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Panavision Equivalent Focal Lengths Tool


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#1 Martin Yernazian

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Posted 26 May 2007 - 07:16 PM

I have no idea how to use it, not becuase I don't understand a concept, is just my english , I don't get the last 3 enterings ( like how I found out what is the Starting focal length? or the Highest?)
and also Dimension to use in the Calculation.

http://www.panavisio...lenseqvform.asp

Thanks guys, please help?

ps: I just want to check a 24mm, 50mm, 100mm and a 8 and a 9mm for Super 16, using 35mm still lenses


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#2 Brian Drysdale

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Posted 27 May 2007 - 04:30 AM

If you're using 35mm stills lenses on Super 16, the angle of view on Super 16 stays the same as the Super 16 lens of the same focal length. So a 24mm stills lens will have the same angle of view as a 24mm Super 16 lens when you're shooting Super 16.

The Panavision calculator gives you the equivalent focal lengths, that is the lens focal lengths being used on different formats that give the same angles of view.

So, if you wish to find out how the angle of view of Super 16 lenses compared to 35mm still lenses, you select Super 16 as the "first Format", then 35mm Still as "Fomat". You then enter the shortest Super 16 focal length you wish to consider, followed by the "Increments" - the gap between the lens you want to be compared e.g. every 5mm. Following that, you enter the highest super 16 lens you want. You hit the calculate button anf you get a table covering the selected range.

You can work in either direction between the formats and between numerous different formats.

Edited by Brian Drysdale, 27 May 2007 - 04:32 AM.

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#3 Martin Yernazian

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Posted 27 May 2007 - 12:48 PM

thanks Bryan I guess my question will be:
what is the 35mm still lens equivalent for a 24mm lens on Super 16?
and so forth how can we calculate this same equivalent with other lenses?


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#4 Brian Drysdale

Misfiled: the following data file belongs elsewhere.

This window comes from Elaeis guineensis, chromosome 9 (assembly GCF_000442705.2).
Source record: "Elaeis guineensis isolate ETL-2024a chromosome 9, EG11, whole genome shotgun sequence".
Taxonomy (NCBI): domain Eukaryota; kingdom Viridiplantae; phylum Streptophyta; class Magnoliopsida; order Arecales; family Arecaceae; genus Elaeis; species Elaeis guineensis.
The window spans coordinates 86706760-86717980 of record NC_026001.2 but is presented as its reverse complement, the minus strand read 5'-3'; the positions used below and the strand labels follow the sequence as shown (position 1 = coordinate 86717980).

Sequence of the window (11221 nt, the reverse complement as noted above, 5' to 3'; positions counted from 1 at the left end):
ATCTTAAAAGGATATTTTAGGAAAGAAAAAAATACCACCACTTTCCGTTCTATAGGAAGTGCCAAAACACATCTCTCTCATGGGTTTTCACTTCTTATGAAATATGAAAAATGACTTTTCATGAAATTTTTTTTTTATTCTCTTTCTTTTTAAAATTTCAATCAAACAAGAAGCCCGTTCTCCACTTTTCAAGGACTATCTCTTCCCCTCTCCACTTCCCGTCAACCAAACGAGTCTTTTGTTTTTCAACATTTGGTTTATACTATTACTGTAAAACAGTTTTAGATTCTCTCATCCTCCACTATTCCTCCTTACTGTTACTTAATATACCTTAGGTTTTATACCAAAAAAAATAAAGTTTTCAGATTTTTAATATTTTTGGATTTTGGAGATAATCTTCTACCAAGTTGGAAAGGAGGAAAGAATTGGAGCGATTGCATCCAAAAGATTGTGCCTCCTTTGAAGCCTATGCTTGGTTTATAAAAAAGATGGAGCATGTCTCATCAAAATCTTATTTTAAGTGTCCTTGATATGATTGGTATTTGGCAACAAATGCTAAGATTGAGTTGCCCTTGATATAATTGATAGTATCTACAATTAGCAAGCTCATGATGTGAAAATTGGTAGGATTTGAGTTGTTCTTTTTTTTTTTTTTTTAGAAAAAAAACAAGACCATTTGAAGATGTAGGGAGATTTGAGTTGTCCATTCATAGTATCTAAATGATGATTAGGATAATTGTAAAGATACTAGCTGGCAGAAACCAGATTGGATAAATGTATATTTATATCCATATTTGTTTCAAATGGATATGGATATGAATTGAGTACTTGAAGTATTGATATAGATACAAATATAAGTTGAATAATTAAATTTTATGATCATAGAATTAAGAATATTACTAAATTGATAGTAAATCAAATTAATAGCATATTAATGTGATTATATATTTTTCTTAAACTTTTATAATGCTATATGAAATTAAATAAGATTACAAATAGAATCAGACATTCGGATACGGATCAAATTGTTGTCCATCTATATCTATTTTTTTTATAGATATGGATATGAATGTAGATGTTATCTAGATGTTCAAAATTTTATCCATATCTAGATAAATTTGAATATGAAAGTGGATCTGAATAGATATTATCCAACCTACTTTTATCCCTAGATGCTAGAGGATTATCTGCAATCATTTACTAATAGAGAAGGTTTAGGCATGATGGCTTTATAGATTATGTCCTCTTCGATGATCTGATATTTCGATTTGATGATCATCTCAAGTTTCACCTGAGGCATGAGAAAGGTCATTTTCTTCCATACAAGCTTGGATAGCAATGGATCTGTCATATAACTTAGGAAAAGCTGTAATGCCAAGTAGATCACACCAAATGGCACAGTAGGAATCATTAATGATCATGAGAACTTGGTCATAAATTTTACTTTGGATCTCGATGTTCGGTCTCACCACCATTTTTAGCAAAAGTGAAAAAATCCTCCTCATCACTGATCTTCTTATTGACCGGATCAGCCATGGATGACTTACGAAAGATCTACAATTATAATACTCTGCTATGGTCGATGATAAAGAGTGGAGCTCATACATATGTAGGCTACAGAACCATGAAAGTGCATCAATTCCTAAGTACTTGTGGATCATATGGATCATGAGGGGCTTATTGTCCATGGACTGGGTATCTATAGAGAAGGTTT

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Posted 27 May 2007 - 01:23 PM

Shooting with a 24mm lens on Super 16 would be the equivalent to using a 64mm lens on 35mm still.

You just follow the procedure I outlined, beginning with your widest lens, you can put in the next lens in your set as the highest and the difference as the Increment. You can then work through all your lenses.

The alternative is to starting focal length at say 5mm and put an Increment of perhaps 5mm and go up to 120mm as your highest. You'll get pretty good range of lenses listed.
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#5 Martin Yernazian

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Posted 27 May 2007 - 02:49 PM

64mm? I thought it was close to 50mm
how you came to this conclusion?


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#6 Martin Yernazian

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Posted 27 May 2007 - 02:53 PM

don't answer that I get now... is so stupid thanks man


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#7 Chris Keth

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Posted 27 May 2007 - 03:12 PM

You do know you can just figure out equivalent focal length with ratios and a bit of math, right? You just set it up like this:

focal length on 35/diagonal of 35 neg=focal length on other format/diagonal of other format

You can obviously alter the diagonal part to compare horizontal angle of view, too.
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